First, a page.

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PLoS ONE. 2009; 4(2): e4357.
Published online Feb 3, 2009. doi:  10.1371/journal.pone.0004357
PMCID: PMC2629814

The Tree versus the Forest: The Fungal Tree of Life and the Topological Diversity within the Yeast Phylome

Christophe d'Enfert, Editor

Abstract

A recurrent topic in phylogenomics is the combination of various sequence alignments to reconstruct a tree that describes the evolutionary relationships within a group of species. However, such approach has been criticized for not being able to properly represent the topological diversity found among gene trees. To evaluate the representativeness of species trees based on concatenated alignments, we reconstruct several fungal species trees and compare them with the complete collection of phylogenies of genes encoded in the Saccharomyces cerevisiae genome. We found that, despite high levels of among-gene topological variation, the species trees do represent widely supported phylogenetic relationships. Most topological discrepancies between gene and species trees are concentrated in certain conflicting nodes. We propose to map such information on the species tree so that it accounts for the levels of congruence across the genome. We identified the lack of sufficient accuracy of current alignment and phylogenetic methods as an important source for the topological diversity encountered among gene trees. Finally, we discuss the implications of the high levels of topological variation for phylogeny-based orthology prediction strategies.

Introduction

The advent of the genome era and the availability of a growing number of fully-sequenced genomes have changed the way in which biologists study the evolutionary relationships among groups of organisms. For instance, the use of phylogenetics in the context of whole genomes, a field known as phylogenomics [1], allows for the combination of evolutionary signals from various genes into a single tree. It has long been observed that phylogenetic trees built from different genes may provide conflicting topologies. Thus, the use of multiple gene approaches is a way to average out these discrepancies in order to provide a single topology that is expected to reflect the true evolutionary relationships more accurately. In recent years, the use of multi-gene approaches, and especially gene concatenation, is becoming the method of choice in most studies aiming to elucidate the evolutionary relationships among a group of species [2]. Such approaches are, however, not free from criticism. For instance, it has been argued that they use the information derived from a small fraction of the genes in a genome and, therefore, cannot represent the actual diversity of evolutionary histories within a genome [3]. Indeed, initial genome-wide phylogenetic studies have shown that the topological diversity encountered across a genome is high [4], [5]. Besides questioning the validity of species trees, these findings have raised doubts regarding the possible sources for the high topological variability and the implications for large-scale phylogenetic inferences such as the prediction of orthology relationships.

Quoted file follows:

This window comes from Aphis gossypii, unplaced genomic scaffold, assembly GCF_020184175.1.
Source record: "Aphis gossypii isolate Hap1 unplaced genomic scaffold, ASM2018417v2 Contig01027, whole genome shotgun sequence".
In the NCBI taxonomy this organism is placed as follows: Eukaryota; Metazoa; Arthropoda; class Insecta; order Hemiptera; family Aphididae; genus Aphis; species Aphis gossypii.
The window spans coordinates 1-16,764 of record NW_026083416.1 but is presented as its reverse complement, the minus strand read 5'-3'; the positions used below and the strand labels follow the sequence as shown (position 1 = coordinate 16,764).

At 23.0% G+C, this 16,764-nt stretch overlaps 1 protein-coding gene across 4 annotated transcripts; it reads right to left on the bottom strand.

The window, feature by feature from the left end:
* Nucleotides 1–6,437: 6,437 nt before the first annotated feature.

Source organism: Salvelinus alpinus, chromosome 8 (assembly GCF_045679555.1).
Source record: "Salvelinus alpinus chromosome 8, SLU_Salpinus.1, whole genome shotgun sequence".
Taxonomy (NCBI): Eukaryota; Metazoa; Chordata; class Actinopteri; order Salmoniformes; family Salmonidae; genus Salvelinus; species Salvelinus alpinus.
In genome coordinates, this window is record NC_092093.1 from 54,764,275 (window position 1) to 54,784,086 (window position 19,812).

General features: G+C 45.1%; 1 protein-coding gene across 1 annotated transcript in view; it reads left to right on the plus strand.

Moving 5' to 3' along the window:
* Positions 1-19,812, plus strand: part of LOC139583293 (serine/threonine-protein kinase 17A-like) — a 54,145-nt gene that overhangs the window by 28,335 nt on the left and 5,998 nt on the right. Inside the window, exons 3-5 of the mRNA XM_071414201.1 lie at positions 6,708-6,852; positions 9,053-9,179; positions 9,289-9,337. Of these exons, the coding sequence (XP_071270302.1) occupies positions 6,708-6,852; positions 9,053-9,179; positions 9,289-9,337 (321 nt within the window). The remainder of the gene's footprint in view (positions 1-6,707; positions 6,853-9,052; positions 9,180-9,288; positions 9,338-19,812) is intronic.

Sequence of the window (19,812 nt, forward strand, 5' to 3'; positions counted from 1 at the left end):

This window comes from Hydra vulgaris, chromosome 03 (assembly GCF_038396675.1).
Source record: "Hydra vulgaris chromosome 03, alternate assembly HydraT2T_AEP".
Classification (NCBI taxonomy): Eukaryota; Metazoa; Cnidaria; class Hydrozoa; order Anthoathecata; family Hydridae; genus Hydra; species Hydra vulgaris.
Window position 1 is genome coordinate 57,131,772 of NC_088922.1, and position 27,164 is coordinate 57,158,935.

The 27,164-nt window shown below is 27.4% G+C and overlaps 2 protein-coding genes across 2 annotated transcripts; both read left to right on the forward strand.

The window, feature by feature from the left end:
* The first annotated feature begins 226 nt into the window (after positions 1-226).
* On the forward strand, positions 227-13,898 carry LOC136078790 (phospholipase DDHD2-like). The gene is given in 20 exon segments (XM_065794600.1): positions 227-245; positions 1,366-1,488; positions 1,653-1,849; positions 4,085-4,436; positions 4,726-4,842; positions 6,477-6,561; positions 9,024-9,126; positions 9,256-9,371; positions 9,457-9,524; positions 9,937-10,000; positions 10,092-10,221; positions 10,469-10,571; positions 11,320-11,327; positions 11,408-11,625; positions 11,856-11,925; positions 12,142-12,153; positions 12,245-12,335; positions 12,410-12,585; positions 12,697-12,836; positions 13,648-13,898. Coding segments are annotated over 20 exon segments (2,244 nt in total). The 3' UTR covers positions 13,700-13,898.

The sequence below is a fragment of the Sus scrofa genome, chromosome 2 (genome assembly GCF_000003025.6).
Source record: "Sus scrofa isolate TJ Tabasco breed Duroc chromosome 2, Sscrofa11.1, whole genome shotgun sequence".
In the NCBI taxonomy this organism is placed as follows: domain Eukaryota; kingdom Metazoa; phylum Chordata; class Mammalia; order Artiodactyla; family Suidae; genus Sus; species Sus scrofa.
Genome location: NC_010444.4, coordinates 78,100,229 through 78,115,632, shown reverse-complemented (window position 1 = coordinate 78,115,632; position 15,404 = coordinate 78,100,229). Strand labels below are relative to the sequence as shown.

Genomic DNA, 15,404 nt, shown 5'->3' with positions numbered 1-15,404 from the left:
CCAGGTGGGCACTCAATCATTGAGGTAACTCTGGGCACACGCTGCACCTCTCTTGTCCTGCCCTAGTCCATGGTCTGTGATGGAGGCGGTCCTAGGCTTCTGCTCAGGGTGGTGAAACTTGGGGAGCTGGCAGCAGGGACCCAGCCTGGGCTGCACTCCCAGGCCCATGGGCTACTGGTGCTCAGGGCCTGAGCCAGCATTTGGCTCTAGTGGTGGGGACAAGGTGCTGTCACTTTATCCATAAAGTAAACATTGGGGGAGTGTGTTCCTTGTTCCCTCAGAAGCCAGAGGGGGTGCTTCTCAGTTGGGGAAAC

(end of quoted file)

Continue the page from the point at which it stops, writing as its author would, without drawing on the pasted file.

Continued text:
Here we address the question of whether species trees constructed with standard alignment concatenation approaches do fairly represent the topologies that can be found in gene phylogenies across a genome. Conversely, we test whether the topological information found across all genes in a genome can be used to identify conflicting nodes and provide alternative reliability values in species trees. We test these ideas by using molecular data from fungal genomes, the group of eukaryotic organisms that is best sampled in terms of fully sequenced genomes [6]. Currently, more than 60 fungal species have been sequenced, including many human pathogens as well as other species of industrial or agricultural interest. This has facilitated that the evolutionary relationships among fungi have been addressed by means of phylogenomic methods, being gene concatenation the most widely used [7][9]. To assess the extent of congruence between trees based on concatenated alignments and individual phylogenies, we compare the topology of phylogenies of genes encoded in the yeast genome with fungal species trees reconstructed from the concatenated alignments of widespread proteins present across different sets of fungal species. Our results show that, despite the large topological diversity of the yeast phylome, most nodes in the species tree do represent genome-wide supported evolutionary relationships. Some conflicting nodes, however, concentrate most of the topological variations found between gene and species trees. We propose to incorporate such information in the tree of life in the form of genome-wide levels of topological support, thereby identifying conflicting nodes. Finally, some of the possible causes for the existing topological diversity within a genome and its implications for orthology prediction are discussed.

Results and Discussion

Growing the fungal species tree